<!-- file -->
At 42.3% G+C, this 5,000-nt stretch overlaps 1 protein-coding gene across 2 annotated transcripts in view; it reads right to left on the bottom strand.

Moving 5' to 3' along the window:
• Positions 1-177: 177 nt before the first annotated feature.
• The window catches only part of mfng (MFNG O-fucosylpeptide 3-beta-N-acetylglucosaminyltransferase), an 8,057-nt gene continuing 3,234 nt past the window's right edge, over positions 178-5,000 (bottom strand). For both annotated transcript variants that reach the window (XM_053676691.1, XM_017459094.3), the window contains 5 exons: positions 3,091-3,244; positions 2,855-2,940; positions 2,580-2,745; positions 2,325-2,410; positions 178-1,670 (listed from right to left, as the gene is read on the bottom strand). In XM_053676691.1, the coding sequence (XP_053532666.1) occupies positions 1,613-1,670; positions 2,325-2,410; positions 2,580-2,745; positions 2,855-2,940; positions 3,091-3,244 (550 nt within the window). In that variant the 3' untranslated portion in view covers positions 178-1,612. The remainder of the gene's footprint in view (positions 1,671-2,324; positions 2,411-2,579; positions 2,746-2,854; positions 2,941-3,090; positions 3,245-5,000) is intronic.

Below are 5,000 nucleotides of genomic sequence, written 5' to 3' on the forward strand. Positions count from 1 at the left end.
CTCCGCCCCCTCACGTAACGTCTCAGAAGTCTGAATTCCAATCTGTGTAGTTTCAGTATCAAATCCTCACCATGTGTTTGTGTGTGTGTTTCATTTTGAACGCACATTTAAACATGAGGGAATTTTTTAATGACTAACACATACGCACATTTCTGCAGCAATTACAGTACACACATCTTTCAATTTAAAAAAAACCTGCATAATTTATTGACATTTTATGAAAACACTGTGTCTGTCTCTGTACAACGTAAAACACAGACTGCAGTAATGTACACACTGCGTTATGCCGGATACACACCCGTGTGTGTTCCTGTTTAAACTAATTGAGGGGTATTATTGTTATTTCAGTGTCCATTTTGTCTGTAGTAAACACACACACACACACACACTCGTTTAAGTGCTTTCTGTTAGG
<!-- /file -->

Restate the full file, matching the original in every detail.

At 42.3% G+C, this 5,000-nt stretch overlaps 1 protein-coding gene across 2 annotated transcripts in view; it reads right to left on the bottom strand.

Moving 5' to 3' along the window:
• Positions 1-177: 177 nt before the first annotated feature.
• The window catches only part of mfng (MFNG O-fucosylpeptide 3-beta-N-acetylglucosaminyltransferase), an 8,057-nt gene continuing 3,234 nt past the window's right edge, over positions 178-5,000 (bottom strand). For both annotated transcript variants that reach the window (XM_053676691.1, XM_017459094.3), the window contains 5 exons: positions 3,091-3,244; positions 2,855-2,940; positions 2,580-2,745; positions 2,325-2,410; positions 178-1,670 (listed from right to left, as the gene is read on the bottom strand). In XM_053676691.1, the coding sequence (XP_053532666.1) occupies positions 1,613-1,670; positions 2,325-2,410; positions 2,580-2,745; positions 2,855-2,940; positions 3,091-3,244 (550 nt within the window). In that variant the 3' untranslated portion in view covers positions 178-1,612. The remainder of the gene's footprint in view (positions 1,671-2,324; positions 2,411-2,579; positions 2,746-2,854; positions 2,941-3,090; positions 3,245-5,000) is intronic.

Below are 5,000 nucleotides of genomic sequence, written 5' to 3' on the forward strand. Positions count from 1 at the left end.
CTCCGCCCCCTCACGTAACGTCTCAGAAGTCTGAATTCCAATCTGTGTAGTTTCAGTATCAAATCCTCACCATGTGTTTGTGTGTGTGTTTCATTTTGAACGCACATTTAAACATGAGGGAATTTTTTAATGACTAACACATACGCACATTTCTGCAGCAATTACAGTACACACATCTTTCAATTTAAAAAAAACCTGCATAATTTATTGACATTTTATGAAAACACTGTGTCTGTCTCTGTACAACGTAAAACACAGACTGCAGTAATGTACACACTGCGTTATGCCGGATACACACCCGTGTGTGTTCCTGTTTAAACTAATTGAGGGGTATTATTGTTATTTCAGTGTCCATTTTGTCTGTAGTAAACACACACACACACACACACTCGTTTAAGTGCTTTCTGTTAGG